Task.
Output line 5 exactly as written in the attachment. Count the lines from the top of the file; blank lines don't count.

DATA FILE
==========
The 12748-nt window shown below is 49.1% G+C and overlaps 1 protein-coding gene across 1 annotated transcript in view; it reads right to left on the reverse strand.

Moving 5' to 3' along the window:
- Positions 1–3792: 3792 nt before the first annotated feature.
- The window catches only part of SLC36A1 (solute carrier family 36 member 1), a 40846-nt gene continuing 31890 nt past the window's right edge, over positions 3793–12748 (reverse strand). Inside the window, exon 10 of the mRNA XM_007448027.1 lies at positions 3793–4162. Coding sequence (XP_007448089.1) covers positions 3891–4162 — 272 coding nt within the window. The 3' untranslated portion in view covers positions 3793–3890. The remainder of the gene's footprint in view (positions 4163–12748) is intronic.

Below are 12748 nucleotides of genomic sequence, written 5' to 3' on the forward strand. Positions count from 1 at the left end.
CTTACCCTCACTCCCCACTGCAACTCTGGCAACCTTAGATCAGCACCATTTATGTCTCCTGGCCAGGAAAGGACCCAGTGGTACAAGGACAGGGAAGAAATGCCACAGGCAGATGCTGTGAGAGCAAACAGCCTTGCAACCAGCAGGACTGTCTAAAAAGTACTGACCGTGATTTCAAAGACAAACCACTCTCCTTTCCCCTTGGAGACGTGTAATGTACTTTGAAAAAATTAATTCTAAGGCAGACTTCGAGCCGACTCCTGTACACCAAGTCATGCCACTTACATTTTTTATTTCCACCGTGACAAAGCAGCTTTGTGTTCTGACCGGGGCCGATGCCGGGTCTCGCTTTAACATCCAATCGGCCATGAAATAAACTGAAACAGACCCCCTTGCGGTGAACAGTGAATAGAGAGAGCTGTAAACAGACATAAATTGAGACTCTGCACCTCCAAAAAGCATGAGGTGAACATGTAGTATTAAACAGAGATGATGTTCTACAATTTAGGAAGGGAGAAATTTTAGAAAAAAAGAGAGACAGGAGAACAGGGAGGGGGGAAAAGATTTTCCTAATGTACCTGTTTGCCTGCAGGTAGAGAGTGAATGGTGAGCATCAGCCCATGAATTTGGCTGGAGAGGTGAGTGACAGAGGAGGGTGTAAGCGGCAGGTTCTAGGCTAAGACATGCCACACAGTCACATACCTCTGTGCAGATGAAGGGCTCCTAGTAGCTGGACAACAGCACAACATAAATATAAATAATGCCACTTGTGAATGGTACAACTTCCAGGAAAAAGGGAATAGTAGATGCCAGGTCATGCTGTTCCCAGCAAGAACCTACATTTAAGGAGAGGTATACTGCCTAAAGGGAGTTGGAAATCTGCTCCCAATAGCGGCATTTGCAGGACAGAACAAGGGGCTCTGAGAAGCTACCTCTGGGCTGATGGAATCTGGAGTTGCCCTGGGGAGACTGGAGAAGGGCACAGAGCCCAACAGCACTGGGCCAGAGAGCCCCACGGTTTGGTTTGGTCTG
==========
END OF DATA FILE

Below are 12748 nucleotides of genomic sequence, written 5' to 3' on the forward strand. Positions count from 1 at the left end.